From dreamy images, reality is revealed By Cate McQuaid | BOSTON GLOBE APRIL 01, 2014

Back in time

ACME Fine Art revisits the James Gallery, an early cooperative operating in New York from 1954 to 1962, beginning at abstract expressionism’s height, with a lively show co-curated by gallery director David Cowan and one of the James’s original artists, Myrna Harrison. The James was one of a community of cooperatives around East 10th Street that sprung up in reaction to exclusionary commercial galleries.

William Freed’s “Untitled Abstraction.”

 William Freed’s “Untitled Abstraction.”

Not all of the work withstands the test of time, but the exuberant energy of the exhibition overrides the occasional misfire. There are a few jewels, including William Freed’s “Untitled Abstraction.” The paint is so built up it’s stony, but the colors — tangerine, grapefruit pink — glimmer and melt, despite the bold forms of a pale square tilting against a dark shape edged in arcs. James Billmyer’s untitled painting is made entirely of scores of straight lines criss-crossing the canvas, creating depth and a dense, striated surface.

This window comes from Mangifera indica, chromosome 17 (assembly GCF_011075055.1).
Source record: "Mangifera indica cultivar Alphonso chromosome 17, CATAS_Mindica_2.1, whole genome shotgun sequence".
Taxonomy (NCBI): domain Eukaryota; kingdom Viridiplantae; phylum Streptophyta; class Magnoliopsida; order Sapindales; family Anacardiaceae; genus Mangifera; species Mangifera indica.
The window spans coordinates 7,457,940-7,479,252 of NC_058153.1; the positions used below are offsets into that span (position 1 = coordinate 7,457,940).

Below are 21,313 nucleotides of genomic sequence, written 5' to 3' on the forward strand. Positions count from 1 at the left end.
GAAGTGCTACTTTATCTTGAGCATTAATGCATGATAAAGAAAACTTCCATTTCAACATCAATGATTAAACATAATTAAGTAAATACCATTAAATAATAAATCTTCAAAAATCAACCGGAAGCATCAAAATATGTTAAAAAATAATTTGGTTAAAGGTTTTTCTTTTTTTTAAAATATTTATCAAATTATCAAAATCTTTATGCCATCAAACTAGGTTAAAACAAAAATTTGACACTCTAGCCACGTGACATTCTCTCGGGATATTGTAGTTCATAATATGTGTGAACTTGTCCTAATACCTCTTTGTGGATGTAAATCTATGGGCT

The second show at ACME highlights another abstract artist of that era, Panos Ghikas, who worked primarily in egg tempera, a medium only a perfectionist can love. Early works made while he was in art school at Yale in the 1940s are figurative and deeply invested in volume, such as the romantic pair in “Give Your Heart to the Hawks.”

But Ghika was a cunning modernist, and his 1957 painting “McDowell Colony 2” is a terrific piece. Its flat, interlocking puzzle-pieces of color, with their angles and tones, effectively evoke planes and space. At the same time, they hint at figures in a footrace. Both paintings are intricate, with delicate, dusky hues, but the abstract “McDowell Colony 2” conveys so much more than the allegorical “Hawks.”